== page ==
Ca$h Out: I’m blessed. A lot of people don’t know that you’re in the studio every night.  They never knew that you already had that second single, "Hold Up," in the chambers. It was already on 106 & Park. As soon as I dropped it they chopped it up. It was going crazy in New York. It went crazy around the world. I don’t even have to use the beat. I do that a cappella at my shows and get a crazy response. Its a strong hook and the beat is crazy. So I already knew what I had in the chambers, it’s just about getting it out there. You’ve got to be patient. Let the critics talk and then, bam, just surprise them.


Parlé: That’s true, but when it comes to negative feedback and press what are your responses? How do you react and handle it?
Ca$h Out: You’ve got to be able to handle that well. They’re always going to be negative at first until you prove them wrong. That’s even with "Cashin’ Out."  People say “eh, I’m not feeling it.” Then when it goes number one they’ll say, “I bought that record!” It doesn’t really mean anything to me. When I first started rapping I knew I had to get better. I’m one hundred times better from when I first started rapping. It was about the repetition and never giving up. Even a couple of DJs said to me when I started rapping, “yo, you’ve got to step it up.” That was before "Cashin’ Out," and once they said that, that gave me that fuel. Like when Lebron went to Miami, it just gave him that fuel to go hard. I had a DJ meeting and they just kept it real with me. That just put the fire under my ass and made me go. I don’t know what happened. I don’t know if God came down and said, “Hey, I like the way you handled that now go forward,” but I just killed it. I made the best mixtape, top to bottom. I made the hottest song of last year. "Hold Up" as the second single.  Dropped "Keisha" and closed the BET Awards out, all types of things. I had a great year, and now it’s time to turn up again this year.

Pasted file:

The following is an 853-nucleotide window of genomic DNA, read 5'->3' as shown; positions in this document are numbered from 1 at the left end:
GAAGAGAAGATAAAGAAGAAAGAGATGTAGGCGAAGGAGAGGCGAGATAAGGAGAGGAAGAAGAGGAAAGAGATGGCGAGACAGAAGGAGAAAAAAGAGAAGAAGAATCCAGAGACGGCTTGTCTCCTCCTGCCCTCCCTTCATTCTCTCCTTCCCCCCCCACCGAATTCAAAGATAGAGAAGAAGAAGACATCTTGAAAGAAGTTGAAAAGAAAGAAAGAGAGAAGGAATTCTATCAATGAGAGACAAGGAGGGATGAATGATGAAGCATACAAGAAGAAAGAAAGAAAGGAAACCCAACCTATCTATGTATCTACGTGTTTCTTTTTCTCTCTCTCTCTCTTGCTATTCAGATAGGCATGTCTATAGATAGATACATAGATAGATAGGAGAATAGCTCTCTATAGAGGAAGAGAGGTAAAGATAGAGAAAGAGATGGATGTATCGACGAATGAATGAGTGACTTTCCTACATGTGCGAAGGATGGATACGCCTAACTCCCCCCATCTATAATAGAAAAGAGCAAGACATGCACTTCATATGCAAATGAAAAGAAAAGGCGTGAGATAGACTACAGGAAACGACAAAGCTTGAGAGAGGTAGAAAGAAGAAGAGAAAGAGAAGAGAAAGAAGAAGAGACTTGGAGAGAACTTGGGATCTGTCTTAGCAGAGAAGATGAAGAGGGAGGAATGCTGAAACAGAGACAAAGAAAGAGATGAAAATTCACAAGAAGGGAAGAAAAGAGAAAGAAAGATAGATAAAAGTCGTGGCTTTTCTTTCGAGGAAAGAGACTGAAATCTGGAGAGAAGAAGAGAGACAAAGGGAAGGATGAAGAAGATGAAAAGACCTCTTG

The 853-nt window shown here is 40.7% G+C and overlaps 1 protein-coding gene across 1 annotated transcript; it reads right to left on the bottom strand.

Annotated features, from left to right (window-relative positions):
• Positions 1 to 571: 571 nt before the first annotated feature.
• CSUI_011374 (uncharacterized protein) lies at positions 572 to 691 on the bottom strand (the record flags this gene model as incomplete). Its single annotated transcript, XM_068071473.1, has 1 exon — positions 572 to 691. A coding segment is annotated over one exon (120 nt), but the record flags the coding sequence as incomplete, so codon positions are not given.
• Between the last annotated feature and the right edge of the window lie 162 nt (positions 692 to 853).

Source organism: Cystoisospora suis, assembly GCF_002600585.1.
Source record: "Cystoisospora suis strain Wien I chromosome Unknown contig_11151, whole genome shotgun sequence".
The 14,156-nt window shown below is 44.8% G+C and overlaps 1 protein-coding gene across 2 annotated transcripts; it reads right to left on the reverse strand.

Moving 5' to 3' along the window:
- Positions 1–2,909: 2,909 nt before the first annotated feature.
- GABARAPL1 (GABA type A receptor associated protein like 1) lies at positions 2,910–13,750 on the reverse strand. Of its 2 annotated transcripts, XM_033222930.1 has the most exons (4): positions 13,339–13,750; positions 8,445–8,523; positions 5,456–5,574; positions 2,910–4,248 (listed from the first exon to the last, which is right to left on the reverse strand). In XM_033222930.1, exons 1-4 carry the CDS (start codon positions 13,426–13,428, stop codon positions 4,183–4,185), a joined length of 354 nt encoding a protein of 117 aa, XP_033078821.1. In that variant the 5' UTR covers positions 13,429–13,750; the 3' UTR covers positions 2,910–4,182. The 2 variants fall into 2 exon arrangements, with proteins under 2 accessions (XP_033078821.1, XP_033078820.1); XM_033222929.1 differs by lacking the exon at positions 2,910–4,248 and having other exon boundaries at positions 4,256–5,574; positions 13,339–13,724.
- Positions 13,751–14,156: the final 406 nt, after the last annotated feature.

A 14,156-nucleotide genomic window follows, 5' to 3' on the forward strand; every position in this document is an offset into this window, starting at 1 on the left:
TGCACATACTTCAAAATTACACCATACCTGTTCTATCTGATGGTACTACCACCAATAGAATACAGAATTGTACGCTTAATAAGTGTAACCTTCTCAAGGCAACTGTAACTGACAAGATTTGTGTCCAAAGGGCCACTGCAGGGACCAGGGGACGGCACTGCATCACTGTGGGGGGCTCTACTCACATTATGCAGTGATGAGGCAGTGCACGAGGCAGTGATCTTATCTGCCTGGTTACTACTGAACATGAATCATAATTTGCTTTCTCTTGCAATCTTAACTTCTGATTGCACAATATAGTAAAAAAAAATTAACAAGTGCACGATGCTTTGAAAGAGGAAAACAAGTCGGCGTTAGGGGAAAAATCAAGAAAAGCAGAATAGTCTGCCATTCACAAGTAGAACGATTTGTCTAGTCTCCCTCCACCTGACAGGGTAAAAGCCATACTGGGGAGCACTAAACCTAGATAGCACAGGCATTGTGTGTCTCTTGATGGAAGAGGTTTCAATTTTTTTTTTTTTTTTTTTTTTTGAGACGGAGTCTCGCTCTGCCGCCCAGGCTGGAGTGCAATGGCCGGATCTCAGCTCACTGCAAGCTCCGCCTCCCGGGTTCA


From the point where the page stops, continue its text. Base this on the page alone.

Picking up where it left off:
Parlé: Was there anything else you wanted to share with your fans?
Ca$h Out: Go get that single "Come Here," produced by DJ Spins. Get "Exclusive" with B.O.B. The music speaks for itself. Follow me on twitter @TheRealCashOut follow me on instagram @1CashOut. Just trying to smash. We’re going hard. 

 

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Author: Thomas C. Burrell